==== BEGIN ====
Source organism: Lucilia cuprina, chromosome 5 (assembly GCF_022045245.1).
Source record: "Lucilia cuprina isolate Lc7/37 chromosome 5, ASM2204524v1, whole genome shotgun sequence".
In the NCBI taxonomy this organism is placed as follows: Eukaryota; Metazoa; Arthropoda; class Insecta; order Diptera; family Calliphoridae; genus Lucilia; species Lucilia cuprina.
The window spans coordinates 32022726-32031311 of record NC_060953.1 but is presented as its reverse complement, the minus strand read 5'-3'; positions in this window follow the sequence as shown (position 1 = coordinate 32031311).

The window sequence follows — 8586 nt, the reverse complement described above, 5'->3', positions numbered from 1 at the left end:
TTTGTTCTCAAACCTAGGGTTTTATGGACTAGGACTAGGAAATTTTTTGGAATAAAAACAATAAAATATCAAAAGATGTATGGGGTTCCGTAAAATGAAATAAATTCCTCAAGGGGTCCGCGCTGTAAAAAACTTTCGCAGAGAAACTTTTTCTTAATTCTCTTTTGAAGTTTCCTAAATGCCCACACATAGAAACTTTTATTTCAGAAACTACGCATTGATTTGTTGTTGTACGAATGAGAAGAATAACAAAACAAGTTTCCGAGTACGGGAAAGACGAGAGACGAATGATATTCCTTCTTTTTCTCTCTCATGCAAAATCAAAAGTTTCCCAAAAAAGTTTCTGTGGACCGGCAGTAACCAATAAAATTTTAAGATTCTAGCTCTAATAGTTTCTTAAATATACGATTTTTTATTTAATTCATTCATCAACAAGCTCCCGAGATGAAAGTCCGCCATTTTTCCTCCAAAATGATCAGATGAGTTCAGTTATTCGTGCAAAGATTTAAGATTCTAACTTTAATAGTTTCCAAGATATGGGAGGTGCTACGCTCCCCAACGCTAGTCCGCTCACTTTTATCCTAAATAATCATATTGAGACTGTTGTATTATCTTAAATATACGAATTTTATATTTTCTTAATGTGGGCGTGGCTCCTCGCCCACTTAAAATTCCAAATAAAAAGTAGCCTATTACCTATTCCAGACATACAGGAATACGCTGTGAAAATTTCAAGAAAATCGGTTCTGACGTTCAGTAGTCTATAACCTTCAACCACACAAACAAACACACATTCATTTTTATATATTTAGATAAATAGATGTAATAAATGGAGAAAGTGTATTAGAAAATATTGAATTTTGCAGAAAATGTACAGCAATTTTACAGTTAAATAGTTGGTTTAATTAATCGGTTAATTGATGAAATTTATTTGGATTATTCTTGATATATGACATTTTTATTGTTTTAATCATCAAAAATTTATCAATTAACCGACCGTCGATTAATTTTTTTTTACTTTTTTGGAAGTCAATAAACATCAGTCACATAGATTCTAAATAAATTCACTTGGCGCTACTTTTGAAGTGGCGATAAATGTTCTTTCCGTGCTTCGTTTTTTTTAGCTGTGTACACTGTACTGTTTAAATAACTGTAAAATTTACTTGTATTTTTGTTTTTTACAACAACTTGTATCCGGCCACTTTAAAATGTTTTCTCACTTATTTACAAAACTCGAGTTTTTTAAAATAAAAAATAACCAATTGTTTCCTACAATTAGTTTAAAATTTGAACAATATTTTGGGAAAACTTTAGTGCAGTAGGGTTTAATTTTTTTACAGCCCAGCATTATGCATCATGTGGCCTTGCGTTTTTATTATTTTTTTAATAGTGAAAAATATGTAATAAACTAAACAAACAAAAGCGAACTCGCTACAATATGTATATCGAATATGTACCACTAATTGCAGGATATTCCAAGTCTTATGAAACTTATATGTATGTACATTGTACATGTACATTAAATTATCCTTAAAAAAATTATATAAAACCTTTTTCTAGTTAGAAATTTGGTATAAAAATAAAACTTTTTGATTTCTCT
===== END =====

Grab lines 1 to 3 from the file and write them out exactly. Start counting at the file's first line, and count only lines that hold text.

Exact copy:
Source organism: Lucilia cuprina, chromosome 5 (assembly GCF_022045245.1).
Source record: "Lucilia cuprina isolate Lc7/37 chromosome 5, ASM2204524v1, whole genome shotgun sequence".
In the NCBI taxonomy this organism is placed as follows: Eukaryota; Metazoa; Arthropoda; class Insecta; order Diptera; family Calliphoridae; genus Lucilia; species Lucilia cuprina.